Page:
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Yong Bakos

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since Jul 18, 2005
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Recent posts by Yong Bakos

Here's the big issue: the illustration on page 483 where the server "switches" ports is incorrect. See http://stackoverflow.com/questions/4307549/serversocket-accept-method?rq=1
I've got the answer. Note the two methods Socket#getPort and Socket#getLocalPort.
Below, see the chat client and server from pages 481 and 484 (HF Java 2nd Ed, chapter 15) where I've added some printing of port numbers.

Run the server, and run the client. If you run the client multiple times, you'll see the "local socket port" change, as it should per TCP's behavior.

But given the output, it seems like the socket is connected FROM 57xxx on the client TO port 4242 on the server, which still doesn't coincide with the explanation in the book (and other online examples) where the server seems to use a different port.

Anyone care to enlighten me?



I too would love to hear a response to this question.
If you're on windows and you've Java installed somewhere in a directory with a [space] in it (eg C:\program files\java), you'll probably have this problem.

SOLUTION:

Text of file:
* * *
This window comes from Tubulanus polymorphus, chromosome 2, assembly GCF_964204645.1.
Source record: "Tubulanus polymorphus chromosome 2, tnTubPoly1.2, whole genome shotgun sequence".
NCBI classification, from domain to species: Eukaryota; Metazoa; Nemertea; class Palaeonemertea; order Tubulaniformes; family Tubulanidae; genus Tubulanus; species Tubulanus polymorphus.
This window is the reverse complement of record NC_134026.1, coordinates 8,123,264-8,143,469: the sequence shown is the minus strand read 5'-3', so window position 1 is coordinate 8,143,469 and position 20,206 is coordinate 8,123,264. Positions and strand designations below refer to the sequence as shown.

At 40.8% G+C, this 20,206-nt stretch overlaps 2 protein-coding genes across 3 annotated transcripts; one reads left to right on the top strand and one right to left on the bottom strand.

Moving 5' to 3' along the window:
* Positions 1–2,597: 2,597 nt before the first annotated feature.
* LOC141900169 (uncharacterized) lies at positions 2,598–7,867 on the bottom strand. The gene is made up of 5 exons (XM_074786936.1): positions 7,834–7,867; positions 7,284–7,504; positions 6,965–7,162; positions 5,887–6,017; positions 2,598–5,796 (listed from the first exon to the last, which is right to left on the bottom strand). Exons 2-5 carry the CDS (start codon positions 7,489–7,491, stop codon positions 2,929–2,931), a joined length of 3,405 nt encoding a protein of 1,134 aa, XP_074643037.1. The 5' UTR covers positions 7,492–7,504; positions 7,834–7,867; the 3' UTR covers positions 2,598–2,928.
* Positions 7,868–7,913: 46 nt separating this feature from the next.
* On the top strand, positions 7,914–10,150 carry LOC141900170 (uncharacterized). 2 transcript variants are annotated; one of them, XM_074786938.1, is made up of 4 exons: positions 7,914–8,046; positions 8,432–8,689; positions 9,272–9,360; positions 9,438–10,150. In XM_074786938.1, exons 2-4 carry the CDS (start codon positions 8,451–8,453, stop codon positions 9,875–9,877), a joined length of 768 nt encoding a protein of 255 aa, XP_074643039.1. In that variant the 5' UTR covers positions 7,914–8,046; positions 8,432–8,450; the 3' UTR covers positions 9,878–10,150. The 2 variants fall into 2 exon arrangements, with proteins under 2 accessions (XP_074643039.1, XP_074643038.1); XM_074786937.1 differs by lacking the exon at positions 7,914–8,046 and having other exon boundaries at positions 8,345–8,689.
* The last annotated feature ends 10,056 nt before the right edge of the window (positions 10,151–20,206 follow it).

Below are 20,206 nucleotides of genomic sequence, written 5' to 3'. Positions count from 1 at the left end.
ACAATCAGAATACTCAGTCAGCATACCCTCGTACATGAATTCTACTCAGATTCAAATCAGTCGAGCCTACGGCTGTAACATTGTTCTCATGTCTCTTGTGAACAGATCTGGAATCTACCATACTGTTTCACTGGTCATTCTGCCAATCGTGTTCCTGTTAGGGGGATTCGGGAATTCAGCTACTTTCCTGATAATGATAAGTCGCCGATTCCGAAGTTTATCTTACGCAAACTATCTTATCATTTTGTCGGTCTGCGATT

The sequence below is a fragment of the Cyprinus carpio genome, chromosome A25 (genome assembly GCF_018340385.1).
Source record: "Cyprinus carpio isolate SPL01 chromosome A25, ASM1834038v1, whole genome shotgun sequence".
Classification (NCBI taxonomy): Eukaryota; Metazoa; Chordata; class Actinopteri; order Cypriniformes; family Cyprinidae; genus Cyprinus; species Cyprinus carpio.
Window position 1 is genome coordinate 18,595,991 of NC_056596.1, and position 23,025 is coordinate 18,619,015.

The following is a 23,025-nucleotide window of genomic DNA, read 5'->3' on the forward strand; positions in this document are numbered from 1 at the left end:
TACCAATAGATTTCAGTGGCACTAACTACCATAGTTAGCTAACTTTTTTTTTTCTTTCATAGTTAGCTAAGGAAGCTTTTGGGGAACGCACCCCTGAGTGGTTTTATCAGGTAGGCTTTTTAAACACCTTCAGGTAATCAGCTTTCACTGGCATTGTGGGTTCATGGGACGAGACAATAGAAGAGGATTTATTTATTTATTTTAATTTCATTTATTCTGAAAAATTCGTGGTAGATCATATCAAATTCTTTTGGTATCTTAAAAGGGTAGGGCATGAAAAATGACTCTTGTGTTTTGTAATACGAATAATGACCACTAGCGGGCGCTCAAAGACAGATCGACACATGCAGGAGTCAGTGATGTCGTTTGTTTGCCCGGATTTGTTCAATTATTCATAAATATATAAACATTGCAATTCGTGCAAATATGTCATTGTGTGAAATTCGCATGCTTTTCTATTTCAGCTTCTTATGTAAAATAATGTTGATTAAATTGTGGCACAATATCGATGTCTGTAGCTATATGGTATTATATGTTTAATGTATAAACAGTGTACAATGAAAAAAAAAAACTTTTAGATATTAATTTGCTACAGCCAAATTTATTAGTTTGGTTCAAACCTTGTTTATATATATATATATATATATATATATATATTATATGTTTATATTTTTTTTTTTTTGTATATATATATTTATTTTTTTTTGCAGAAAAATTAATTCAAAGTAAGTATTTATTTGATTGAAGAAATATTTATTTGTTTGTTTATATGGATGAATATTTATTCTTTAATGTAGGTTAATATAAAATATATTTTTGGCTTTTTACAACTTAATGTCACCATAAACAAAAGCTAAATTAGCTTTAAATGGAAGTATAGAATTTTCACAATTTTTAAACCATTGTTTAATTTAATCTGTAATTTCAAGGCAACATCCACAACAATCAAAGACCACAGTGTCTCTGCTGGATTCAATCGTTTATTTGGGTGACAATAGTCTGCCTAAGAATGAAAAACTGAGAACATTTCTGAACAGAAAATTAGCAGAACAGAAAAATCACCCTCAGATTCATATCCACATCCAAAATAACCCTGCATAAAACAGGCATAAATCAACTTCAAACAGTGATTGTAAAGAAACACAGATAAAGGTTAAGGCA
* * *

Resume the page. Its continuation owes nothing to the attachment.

unistall java
reinstall java in something like c:\java

I am soooo bummmmed...
Am I the only one still frustrated that Sun's been touting disconnected resultsets (RowSets) for years but they still don't work properly?
I've hear all sorts of workarounds to the NPE caused by instantiating a new *RowSetImpl() but what's the real issue?

And if the marketing copy states "included in Java 5" why the hell didn't they put it in javax.sql.rowset and document it in the API javadoc?

Frustrated....
The question I'm really asking is.
Why doesn't the API documentation for JDK 1.5 contain the *Impl implementations of all the RowSet interfaces?

Yuck!
Am I crazy, or does Java 5 _NOT_ include implementations of JDBC RowSets? I'm looking at the API doc and I only see interfaces. For example, I don't see CachedRowSetImpl here in my api doc (yes, I'm looking at javax.sql.*).

Which version of the JDBC spec does JDK 1.5 comply with? I thought that Sun would be including the old Rowset reference implementations with Java 5.
Hi Sejal, this probably varies a little according to what Servlet container you're using. But in general, you'll probably want to get a certificate and configure your app server accordingly. This will let you use https.

As for security constraints and other stuff, just follow the standard (declaring security constraints and such in your servlet container's config file)
16 years ago
You might want to try asking your question on the Resin group mailing list.
www.caucho.com
16 years ago
Sorry, a little better formatting...

16 years ago
For example.

public class AppData {

private final static DATA = new AppData();
private final static CNSTRING = "jdbc:xsql://hostname/user/pass/etc";
private DataSource datasource;

public AppData getInstance() {
return DATA;
}

private AppData() {
if (datasource == null) {
try {
// try to get a reference to the datasource via the servlet